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Martin Scorsese Shares A Tearjerking Tribute To 'Irreplaceable Artist' Paul Sorvino

It's been a rough year for the countless fans of the 1990 classic "Goodfellas," as they have had to say goodbye to cast members Ray Liotta and Paul Sorvino. Liotta died in May at the age of 67, and Sorvino followed just three months later, passing away at age 83 in late July. While Liotta played "Goodfellas" lead Henry Hill, numerous supporting actors shined in Martin Scorsese's picture, including Sorvino. 

The late actor portrayed mob boss Paul Cicero, an unforgettable performance that comes equipped with its own set of signature lines describing Sorvino's one-of-a-kind leader. "Paulie may have moved slow, but it was only because Paulie didn't have to move for anybody," Liotta's Hill says of his boss early on in the mobster pic. Unfortunately, Liotta and Sorvino are among the legends of the mafia cinematic canon who have left us in 2022, including "The Godfather" star James Caan and Tony Sirico, better known as Paulie "Walnuts" Gualtieri on "The Sopranos" and even had a small role in "Goodfellas" himself.

Plenty of loving remembrances poured out in the wake of Sorvino's passing, including a touching tribute from his daughter, actress Mira Sorvino. Now, Scorsese has joined the chorus of voices celebrating the artist's life, and he revealed what it was like working with Sorvino on their signature film.

Scorsese was a fan of Sorvino long before Goodfellas

In a statement addressing Paul Sorvino's passing (via The Wrap), Martin Scorsese praised his work not only in "Goodfellas" but also in Warren Beatty's "Reds" and Carl Reiner's "Oh God," the latter of which convinced the director to cast his in his mob epic. Of Sorvino's turn in "Reds," Scorsese noted, "He found a wonderfully expressive voice for his character, and quite a unique body language: urgent, fervent, and impassioned," and continued, "Watch it back to back with his performance as the televangelist in 'Oh God' by Carl Reiner." At first glance, it seems like a broad comic turn, a send-up of Jimmy Swaggart and Jerry Falwell. But when you really pay attention, you see that Paul is inhabiting the character completely."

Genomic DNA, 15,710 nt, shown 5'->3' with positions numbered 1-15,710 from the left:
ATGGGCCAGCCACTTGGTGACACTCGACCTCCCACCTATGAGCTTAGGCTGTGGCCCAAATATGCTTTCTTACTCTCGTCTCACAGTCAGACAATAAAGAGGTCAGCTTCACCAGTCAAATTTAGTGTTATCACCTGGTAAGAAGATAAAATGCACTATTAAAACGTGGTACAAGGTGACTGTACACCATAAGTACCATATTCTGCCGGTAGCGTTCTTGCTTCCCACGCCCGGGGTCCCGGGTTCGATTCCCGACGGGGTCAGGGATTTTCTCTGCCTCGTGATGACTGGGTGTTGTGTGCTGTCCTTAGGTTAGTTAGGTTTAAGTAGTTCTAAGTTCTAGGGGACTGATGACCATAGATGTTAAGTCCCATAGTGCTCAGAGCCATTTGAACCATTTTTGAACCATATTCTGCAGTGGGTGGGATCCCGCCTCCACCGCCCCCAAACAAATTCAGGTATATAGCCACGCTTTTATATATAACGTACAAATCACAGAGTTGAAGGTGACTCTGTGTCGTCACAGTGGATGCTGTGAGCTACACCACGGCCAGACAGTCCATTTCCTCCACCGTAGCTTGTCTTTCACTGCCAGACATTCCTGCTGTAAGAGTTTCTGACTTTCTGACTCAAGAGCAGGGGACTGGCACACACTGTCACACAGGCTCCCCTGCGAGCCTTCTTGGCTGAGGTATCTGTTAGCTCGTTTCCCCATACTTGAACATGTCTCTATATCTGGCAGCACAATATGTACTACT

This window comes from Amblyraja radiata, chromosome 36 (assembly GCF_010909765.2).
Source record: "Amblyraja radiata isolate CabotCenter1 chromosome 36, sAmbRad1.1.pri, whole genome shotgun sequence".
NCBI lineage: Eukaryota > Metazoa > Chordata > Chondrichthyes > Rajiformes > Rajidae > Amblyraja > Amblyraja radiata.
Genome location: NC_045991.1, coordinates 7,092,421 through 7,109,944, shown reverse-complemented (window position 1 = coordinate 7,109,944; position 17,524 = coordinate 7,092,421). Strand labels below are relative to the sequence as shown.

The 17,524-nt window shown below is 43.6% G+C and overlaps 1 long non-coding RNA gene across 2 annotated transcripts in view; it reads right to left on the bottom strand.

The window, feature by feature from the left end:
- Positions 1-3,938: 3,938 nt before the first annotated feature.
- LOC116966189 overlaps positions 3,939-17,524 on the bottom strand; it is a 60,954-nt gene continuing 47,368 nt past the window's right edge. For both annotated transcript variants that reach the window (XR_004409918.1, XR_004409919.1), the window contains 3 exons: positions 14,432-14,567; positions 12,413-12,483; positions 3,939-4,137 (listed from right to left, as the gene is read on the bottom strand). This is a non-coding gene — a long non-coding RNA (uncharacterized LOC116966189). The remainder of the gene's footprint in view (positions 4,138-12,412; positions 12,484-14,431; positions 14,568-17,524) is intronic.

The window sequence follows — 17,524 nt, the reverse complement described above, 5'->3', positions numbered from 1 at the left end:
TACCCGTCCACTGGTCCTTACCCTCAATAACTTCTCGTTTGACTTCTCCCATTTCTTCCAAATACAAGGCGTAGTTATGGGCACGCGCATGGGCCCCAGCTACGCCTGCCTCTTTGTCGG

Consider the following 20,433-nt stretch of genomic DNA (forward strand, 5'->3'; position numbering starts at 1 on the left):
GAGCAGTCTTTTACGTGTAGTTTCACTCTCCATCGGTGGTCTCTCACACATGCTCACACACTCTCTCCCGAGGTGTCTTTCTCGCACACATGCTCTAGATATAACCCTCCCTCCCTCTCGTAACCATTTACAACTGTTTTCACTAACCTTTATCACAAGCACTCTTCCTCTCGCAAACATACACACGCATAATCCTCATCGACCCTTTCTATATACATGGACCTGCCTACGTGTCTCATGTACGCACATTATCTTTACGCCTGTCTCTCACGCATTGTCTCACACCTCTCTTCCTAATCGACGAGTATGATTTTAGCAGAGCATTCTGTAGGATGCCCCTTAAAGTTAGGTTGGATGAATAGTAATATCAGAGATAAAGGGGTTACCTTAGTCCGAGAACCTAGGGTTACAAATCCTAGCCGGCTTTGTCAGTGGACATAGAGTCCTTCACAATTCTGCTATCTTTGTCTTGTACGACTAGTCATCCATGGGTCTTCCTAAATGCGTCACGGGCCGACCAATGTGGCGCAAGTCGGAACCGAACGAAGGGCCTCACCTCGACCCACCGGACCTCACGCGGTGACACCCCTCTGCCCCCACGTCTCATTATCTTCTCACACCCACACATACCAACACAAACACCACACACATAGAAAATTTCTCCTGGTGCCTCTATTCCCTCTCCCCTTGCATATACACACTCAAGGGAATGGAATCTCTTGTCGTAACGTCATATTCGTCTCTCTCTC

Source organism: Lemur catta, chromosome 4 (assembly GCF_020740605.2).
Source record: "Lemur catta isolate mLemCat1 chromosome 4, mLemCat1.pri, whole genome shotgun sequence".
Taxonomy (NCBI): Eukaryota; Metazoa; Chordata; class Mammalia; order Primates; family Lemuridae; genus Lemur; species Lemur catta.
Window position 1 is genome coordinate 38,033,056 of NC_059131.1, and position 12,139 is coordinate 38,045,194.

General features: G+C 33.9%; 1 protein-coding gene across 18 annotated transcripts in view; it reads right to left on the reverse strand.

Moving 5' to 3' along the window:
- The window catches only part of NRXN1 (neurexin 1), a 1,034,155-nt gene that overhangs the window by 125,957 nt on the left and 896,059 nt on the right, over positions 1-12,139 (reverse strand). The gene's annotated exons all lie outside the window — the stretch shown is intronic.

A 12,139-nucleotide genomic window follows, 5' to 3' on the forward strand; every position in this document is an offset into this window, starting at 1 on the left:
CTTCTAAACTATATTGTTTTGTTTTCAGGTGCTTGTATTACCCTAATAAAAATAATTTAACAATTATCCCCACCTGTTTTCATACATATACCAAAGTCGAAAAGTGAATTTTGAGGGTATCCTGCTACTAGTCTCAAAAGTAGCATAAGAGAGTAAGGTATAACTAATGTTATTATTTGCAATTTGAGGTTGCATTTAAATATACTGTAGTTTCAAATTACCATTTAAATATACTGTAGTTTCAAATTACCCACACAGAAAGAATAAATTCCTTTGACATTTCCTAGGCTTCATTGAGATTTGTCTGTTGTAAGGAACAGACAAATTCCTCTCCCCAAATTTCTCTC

Scorsese also expressed how difficult it was losing Sorvino only months after Liotta. "I was really saddened to hear the news of his passing, in part because it was so close to losing Ray Liotta. But it was also the loss of a great, generous soul and an irreplaceable artist," the director said. His statement also provided some great behind-the-scenes details from "Goodfellas," specifically about working with Sorvino. The director revealed he actually learned an important lesson about working with actors from Sorvino, despite having already directed Robert De Niro to the 1981 best actor Oscar win for "Raging Bull" (via YouTube).

Scorsese learned to watch performances better from Sorvino

Martin Scorsese said he loved working with Paul Sorvino on "Goodfellas" but admitted it wasn't always an easy time without going into detail on those difficulties, recalling, "Paul was tireless — he never settled for less than a deeper emotional truth. I learned a lot from him." He further recalled working with Sorvino one day during production, and after multiple takes, the Paulie Cicero actor requested Scorsese move from behind the camera and pay closer attention to his performance. "On about the third or fourth take, he said to me, 'Come away from the monitor and watch me.' That's what I did, and I could see it right away. It was a great lesson," he wrote.

The admiration was mutual between director and actor, too. When Scorsese received the AFI Lifetime Achievement Award in 2010, Sorvino honored his director, referring to him as one of the greatest actor-friendly filmmakers around and saying he'd brought the best work out — perhaps the finest work — of his career from the veteran actor (via AFI). "I thank you from the bottom of my heart," he told the director 20 years after they collaborated on "Goodfellas."